Talented teenage swimmer dies from meningitis just SEVEN hours after falling illGregor Smith, 13, died from killer brain disease hours after symptoms aroseFamily and friends have paid tribute to 'cheeky schoolboy'
16:43 GMT, 26 February 2013
17:55 GMT, 26 February 2013
A schoolboy has died from meningitis just seven hours after his symptoms first appeared.
Thirteen-year-old Gregor Smith, from Kirkcaldy, Fife, passed away on Sunday evening.
The ‘cheeky’ schoolboy, who was a member of his local swimming squad, died of the killer brain infection in Victoria Hospital, Kirkcaldy.
Keen swimmer Gregor Smith, 13, died suddenly from meningitis just hours after developing symptoms
Gregor's distraught sister, Rachel (right), took to Twitter to share the news of her brother's death
His older sister, Rachel, took to Twitter to share the news and express her distress.
Fins Swimming Club have expressed ‘great sadness’ at Gregor's death and passed on their sympathies to his family.
Senior coach Graham Irvine said he was struggling to take the tragedy in.
He said: ‘Gregor had been at the club as long as I can remember and we were looking to develop him into an athlete as he moved through adolescence.
Promising athlete: Gregor's peers within his swimming squad said he would be greatly missed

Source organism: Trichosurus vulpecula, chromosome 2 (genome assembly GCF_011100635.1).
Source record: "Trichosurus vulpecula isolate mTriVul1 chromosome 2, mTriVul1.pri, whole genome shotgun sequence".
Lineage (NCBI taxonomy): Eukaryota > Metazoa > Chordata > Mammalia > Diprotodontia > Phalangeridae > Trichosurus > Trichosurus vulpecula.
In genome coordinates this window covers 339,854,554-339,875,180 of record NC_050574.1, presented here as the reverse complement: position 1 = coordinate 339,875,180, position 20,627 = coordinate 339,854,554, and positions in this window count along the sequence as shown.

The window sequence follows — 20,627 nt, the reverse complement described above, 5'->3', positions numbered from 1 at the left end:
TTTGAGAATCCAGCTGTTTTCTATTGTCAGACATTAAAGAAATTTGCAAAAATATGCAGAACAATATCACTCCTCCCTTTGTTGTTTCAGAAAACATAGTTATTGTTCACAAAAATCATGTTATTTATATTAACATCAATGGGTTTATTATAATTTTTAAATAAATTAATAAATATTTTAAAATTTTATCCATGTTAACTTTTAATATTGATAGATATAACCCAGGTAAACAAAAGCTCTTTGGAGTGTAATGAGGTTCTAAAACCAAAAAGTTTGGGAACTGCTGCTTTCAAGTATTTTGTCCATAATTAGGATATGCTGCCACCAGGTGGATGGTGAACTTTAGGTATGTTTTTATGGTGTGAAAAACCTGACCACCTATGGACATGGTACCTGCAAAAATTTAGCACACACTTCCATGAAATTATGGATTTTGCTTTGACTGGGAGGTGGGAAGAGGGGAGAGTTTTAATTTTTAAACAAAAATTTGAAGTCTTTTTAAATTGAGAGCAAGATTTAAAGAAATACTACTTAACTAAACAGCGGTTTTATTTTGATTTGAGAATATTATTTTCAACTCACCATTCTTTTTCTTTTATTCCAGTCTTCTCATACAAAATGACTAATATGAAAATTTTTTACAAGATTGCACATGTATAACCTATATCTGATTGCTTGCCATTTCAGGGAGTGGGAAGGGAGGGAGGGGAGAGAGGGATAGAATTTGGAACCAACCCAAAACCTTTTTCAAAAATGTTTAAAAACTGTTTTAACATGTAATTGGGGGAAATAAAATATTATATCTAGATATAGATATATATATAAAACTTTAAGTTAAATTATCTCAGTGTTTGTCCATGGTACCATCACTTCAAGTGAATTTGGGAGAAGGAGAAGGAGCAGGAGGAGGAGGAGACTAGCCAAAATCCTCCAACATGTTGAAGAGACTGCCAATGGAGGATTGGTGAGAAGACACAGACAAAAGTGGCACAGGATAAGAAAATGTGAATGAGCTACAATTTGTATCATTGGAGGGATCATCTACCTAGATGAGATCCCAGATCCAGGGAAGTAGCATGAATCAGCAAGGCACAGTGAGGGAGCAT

‘He will be missed greatly by his peers within the squad as they spend a considerable time with each other training and become more like family than friends.
‘His confidence and cheeky ways will be how I remember him most as we come together as a club to try and come to terms with the pain and unfairness of his passing.’
Derek Allan, Rector of Kirkcaldy High School where Gregor was a student, said today that both pupils and staff were shocked and saddened by his death.
He said: ‘Our thoughts are with his family and his many friends during this very difficult time.
‘Gregor was a popular pupil, well known and liked by staff and pupils. He will be a huge loss to us all.’
Mr Allan added: ‘We have also set aside some quiet space in the school for pupils and staff, who are being comforted by our own staff and a Fife Council support team.’
The school is liaising with Fife’s public health team and all pupils have been given leaflets highlighting the symptoms of meningitis.
However, it is thought to be very unlikely that any other pupils will contract the illness.
Gregor’s devastated parents, Jenny and George Smith, are now planning his funeral.
His friends at Kirkcaldy High School are organising a sponsored walk to raise money for research into meningitis.
MENINGITIS: HOW TO SPOT THE KILLER BRAIN DISEASE
Meningitis can kill in four hours. Classic symptoms include a headache, stiff neck and a dislike of bright light.
Some suffers develop a rash that does not fade under pressure. To carry out the 'glass test' on a rash roll a clear glass over the affected area – if it does not fade seek immediate medical attention.
Each year around 3,400 people contract bacterial meningitis and septicaemia (the blood poisoning form of the disease). Septicaemia symptoms include cold hands and feet, and the rash.
1 in 10 people die and 1 in 4 are left with permanent disabilities such as loss of limbs, scarring, loss of hearing or brain damage.
Under-5s, those aged 14-24 and the elderly are most at risk.